A study of supine Vs. Prone positioning on responses of preterm infants on ventilator support - A randomized controlled trial protocol

Sonia R.B. D’Souza, Leslie Edward Lewis, Laveena D’Souza

Research output: Contribution to journalArticle


Background: Preterm infants spend a considerable amount of time in the Neonatal Intensive Care Unit (NICU)braving the overwhelming stimuli. The sick preterm infants are usually put on ventilator support for their respiratory problems. Ventilation is usually invasive and extremely stressful for these infants. Preterm infants, on ventilation especially on mechanical ventilation may manifest physiological instability. Disorganized sleep states, disruption of the behavioral states/organization and stress may also result in response to the external stimuli exerted due to use of ventilation. Proper positioning may help in providing the necessary supportive care required for these infants. Methodology: A randomized trial using crossover design will be conducted. A sample size of 30 preterm infants who are admitted to the NICU and who are placed on mechanical ventilation will be assessed for eligibility to be included in the study. The parent(s) of the preterm infants will be approached for informed proxy consent. To achieve an equal distribution of prone-then-supine (P-S) and the supinethen- prone (S-P) position sequence, permuted block randomization will be performed. After the preterm infants are recruited to the study, a study assistant, not involved in the outcome assessment will allocate the preterm infant(s) to either the supine or prone positions after the opening a sealed opaque envelope having the allocation sequence. Outcome measures (behavioral states/organization and stress responses) will be assessed at the baseline i.e., before providing a particular position, during the entire period of supine positioning and during the entire period of prone positioning.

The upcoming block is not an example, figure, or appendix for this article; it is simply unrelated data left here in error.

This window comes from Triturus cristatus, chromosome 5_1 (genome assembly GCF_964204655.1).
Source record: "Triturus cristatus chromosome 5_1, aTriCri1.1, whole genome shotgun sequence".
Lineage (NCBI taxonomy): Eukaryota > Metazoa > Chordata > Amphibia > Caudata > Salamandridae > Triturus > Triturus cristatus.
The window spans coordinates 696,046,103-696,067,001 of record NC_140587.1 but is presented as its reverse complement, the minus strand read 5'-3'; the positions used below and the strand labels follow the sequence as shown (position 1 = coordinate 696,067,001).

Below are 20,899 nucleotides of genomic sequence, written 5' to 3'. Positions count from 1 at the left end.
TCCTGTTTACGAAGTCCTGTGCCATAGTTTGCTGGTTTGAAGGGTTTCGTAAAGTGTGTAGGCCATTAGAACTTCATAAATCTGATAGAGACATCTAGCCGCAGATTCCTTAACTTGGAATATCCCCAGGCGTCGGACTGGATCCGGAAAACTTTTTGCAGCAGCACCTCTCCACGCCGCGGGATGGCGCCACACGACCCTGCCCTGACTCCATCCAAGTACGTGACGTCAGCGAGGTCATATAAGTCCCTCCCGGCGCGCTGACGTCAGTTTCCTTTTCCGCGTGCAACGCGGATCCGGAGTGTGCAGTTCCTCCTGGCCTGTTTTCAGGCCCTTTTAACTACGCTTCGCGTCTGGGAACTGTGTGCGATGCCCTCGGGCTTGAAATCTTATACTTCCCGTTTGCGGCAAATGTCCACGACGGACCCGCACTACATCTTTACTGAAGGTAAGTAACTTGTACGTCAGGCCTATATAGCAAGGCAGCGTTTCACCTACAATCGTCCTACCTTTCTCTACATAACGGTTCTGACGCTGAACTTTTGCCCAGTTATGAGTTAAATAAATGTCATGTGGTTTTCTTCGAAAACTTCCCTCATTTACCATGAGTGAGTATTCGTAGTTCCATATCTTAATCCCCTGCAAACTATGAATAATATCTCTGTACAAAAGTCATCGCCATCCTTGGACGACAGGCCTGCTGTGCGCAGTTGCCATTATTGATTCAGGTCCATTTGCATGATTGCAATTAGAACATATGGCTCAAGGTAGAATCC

Original languageEnglish
Pages (from-to)319-323
Number of pages5
JournalIndian Journal of Public Health Research and Development
Issue number4
Publication statusPublished - 01-10-2017


All Science Journal Classification (ASJC) codes

  • Public Health, Environmental and Occupational Health

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